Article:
As a member of the #SHRM18Blogger squad, I promised the good folks over at SHRM that I would write a post offering advice about the event.
Inevitably, I took my own twist on things…
Conferences can be a difficult place for introverts. Between the big crowds, the constant noise and the pressure of interacting with a ton of strangers – there’s more than enough to create a panic attack pressure cooker that’s just waiting to explode. But conferences have a lot to offer, introvert or not, so we show up anyway. Regardless of our personality predisposition, introverts are still seeking out the high-quality relationships and information that events like SHRM have to offer. But how do introverts leap the hurdle and fight their instinct to run and hide in that environment?
I’ve asked myself that question a thousand times. First, standing at registration with a thousand strangers trying to work myself up to a conversation with a random bystander. Then as I’ve stood in line to get lunch, looking around in hopes I’ll see a friend and not be on my own to figure out the chaos. Again as I find my seat in the keynotes or workshops. I’m always hoping I can use that time and a bit of small talk to find a kindred soul – if only I had the courage.
I know I’m not the only one as I look around these rooms and nervously smile at others experiencing the same inner turmoil.
In fairness, I’m happy to retreat to my room when the day is done but I find myself feeling regrets when I do. “I didn’t come here to sit in a hotel room and watch Friends,” I think with that sinking feeling that I’m missing out. The moments of guilt resonate on the flight home after those trips, thinking about how I didn’t make the most of this huge investment – both from a personal perspective and the POV of the company or sponsor sending me there.
So before this year’s SHRM Annual Conference & Exposition, I wanted to arm myself with some ways to find new experiences and try new things. Ways to connect that wouldn’t feel so forced or push me even closer to that anxiety panic button. Then I thought of those smiling faces from conferences past and knew I had to share them for people like me.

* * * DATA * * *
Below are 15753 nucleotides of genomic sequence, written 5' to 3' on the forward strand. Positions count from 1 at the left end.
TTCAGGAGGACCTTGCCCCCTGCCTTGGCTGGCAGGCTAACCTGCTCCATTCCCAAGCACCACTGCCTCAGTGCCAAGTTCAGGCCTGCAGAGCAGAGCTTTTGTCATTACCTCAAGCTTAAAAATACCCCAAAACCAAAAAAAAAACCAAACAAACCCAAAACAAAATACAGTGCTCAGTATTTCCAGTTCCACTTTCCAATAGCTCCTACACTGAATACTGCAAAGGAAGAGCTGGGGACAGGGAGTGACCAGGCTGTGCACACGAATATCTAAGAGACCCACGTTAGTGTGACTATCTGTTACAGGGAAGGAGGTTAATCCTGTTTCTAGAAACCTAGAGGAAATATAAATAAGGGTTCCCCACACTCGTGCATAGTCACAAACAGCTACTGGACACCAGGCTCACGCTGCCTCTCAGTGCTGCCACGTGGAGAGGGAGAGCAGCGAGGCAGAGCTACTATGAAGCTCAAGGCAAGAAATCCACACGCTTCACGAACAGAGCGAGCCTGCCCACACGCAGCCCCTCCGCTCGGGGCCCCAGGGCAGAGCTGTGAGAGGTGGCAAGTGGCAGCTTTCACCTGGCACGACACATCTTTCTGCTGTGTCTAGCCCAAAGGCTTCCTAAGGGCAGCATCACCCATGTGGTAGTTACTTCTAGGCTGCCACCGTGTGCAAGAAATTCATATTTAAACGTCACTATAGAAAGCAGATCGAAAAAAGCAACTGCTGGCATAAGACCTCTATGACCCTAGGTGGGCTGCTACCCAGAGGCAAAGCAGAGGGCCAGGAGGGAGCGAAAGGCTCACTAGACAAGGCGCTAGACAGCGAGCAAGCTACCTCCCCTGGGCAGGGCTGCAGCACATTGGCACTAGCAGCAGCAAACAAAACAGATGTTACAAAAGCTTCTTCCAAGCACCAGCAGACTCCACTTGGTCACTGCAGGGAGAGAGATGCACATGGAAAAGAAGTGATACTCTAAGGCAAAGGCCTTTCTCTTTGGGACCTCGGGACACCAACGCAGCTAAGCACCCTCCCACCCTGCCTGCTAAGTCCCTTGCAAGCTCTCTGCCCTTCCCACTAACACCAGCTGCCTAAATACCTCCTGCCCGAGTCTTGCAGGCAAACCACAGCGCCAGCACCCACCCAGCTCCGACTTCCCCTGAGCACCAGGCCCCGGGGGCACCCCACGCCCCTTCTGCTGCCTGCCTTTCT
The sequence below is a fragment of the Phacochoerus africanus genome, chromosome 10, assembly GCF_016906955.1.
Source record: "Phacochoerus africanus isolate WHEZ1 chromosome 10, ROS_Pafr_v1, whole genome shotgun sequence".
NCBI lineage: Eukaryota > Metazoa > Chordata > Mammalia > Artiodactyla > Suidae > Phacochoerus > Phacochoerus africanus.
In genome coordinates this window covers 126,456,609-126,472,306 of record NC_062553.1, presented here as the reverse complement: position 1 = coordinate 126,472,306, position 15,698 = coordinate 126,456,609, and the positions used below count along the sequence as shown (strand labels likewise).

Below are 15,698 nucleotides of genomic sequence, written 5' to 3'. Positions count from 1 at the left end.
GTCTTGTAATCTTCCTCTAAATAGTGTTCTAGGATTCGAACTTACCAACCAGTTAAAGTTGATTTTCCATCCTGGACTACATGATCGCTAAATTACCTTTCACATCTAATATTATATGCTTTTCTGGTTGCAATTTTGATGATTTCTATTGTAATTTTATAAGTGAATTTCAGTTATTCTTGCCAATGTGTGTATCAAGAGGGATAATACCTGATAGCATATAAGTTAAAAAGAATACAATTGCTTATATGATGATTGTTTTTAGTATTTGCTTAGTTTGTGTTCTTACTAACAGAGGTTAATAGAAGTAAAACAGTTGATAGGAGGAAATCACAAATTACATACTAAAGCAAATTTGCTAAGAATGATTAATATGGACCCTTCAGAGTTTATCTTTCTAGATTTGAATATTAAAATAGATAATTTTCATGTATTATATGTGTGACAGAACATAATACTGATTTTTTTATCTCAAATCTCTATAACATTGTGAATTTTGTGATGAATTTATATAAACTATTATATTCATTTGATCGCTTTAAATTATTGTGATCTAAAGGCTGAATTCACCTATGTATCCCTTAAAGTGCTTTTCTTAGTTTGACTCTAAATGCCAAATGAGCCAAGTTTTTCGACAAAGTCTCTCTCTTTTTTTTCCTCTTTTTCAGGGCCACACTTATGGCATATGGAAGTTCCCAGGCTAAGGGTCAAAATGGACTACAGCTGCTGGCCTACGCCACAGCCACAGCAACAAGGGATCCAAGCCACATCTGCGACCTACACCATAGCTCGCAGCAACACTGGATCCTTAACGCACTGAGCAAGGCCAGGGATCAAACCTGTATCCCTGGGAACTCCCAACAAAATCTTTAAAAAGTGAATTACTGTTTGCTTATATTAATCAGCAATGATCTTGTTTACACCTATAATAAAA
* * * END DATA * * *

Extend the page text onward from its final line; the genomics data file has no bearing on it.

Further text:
- Bring A Power Strip: Conferences are notorious for not having enough chargers to keep your laptop and phone alive. Be the life saver. Sit next to a plug and share the wealth. I can almost guarantee people need to charge and will flock to you. Plus, it’s a conversation starter. “I never would have thought of that,” they’ll say. Then, “great idea! Thank you!” (Go ahead, take all the credit. It’s cool.) From there, they have to sit down and wait for the phone to charge. What better time to ask where they’re from or what they do or see what they thought/think of the speaker?
- Wear a Fun Shirt: Some of the best conversations that turn into friendships have started just because I wore my favorite graphic T and a kindred soul thought it was just as funny as I did. While it might be nerve-wracking to talk about who you are, a t-shirt does a lot of talking for you. Show off who you are and let people come to you. Throw on a blazer over the t-shirt if you’re worried about dress codes.
- Tweet To Talk: For a lot of introverts, things just feel safer behind the screen. Follow the hashtag #SHRM18 not just at the event but starting now. Here’s the trick: don’t just follow. Respond to questions. Retweet with commentary. Do something to show that you’re not just interacting but really listening to the message. Then share your own ideas. You’ll build a crew of contacts before showing up. Then when you’re in Chicago, use Twitter to find out about networking events and meet-ups so even if you don’t feel like talking, you can linger on the wall with the other amazing introverts and feel like you took the chance.
- Set Goals First: Don’t let your guilt get the best of you when you get home based on some unrealistic and barely outlined goals. Before the event, set some realistic goals for yourself – realistic being the keyword! How many sessions will you attend? How many events/parties would you like to see? What vendors do you need to meet? Then, write a schedule of how you’ll do that each day based on the SHRM agenda.
Originally posted on Katrina Kibben's I Was Just Thinking blog.